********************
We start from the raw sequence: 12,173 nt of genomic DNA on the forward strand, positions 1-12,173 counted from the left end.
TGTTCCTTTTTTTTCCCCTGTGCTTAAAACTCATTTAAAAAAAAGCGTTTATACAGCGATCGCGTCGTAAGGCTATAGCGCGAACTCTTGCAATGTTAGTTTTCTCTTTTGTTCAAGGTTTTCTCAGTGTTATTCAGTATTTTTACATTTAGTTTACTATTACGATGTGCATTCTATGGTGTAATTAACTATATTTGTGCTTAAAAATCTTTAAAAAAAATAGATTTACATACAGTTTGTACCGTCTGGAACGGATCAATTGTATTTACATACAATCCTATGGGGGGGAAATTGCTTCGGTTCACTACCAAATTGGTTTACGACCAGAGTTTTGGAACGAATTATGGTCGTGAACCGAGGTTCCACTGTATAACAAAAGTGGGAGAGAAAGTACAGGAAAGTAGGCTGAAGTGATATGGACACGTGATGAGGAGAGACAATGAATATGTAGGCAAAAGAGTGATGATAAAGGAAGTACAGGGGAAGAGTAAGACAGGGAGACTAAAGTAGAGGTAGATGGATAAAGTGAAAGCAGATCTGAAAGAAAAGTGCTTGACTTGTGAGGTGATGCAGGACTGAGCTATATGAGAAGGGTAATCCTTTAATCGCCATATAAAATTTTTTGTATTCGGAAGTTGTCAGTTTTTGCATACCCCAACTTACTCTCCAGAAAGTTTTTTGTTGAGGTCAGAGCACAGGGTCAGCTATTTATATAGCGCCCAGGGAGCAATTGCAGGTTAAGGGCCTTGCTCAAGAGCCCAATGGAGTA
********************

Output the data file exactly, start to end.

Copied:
We start from the raw sequence: 12,173 nt of genomic DNA on the forward strand, positions 1-12,173 counted from the left end.
TGTTCCTTTTTTTTCCCCTGTGCTTAAAACTCATTTAAAAAAAAGCGTTTATACAGCGATCGCGTCGTAAGGCTATAGCGCGAACTCTTGCAATGTTAGTTTTCTCTTTTGTTCAAGGTTTTCTCAGTGTTATTCAGTATTTTTACATTTAGTTTACTATTACGATGTGCATTCTATGGTGTAATTAACTATATTTGTGCTTAAAAATCTTTAAAAAAAATAGATTTACATACAGTTTGTACCGTCTGGAACGGATCAATTGTATTTACATACAATCCTATGGGGGGGAAATTGCTTCGGTTCACTACCAAATTGGTTTACGACCAGAGTTTTGGAACGAATTATGGTCGTGAACCGAGGTTCCACTGTATAACAAAAGTGGGAGAGAAAGTACAGGAAAGTAGGCTGAAGTGATATGGACACGTGATGAGGAGAGACAATGAATATGTAGGCAAAAGAGTGATGATAAAGGAAGTACAGGGGAAGAGTAAGACAGGGAGACTAAAGTAGAGGTAGATGGATAAAGTGAAAGCAGATCTGAAAGAAAAGTGCTTGACTTGTGAGGTGATGCAGGACTGAGCTATATGAGAAGGGTAATCCTTTAATCGCCATATAAAATTTTTTGTATTCGGAAGTTGTCAGTTTTTGCATACCCCAACTTACTCTCCAGAAAGTTTTTTGTTGAGGTCAGAGCACAGGGTCAGCTATTTATATAGCGCCCAGGGAGCAATTGCAGGTTAAGGGCCTTGCTCAAGAGCCCAATGGAGTA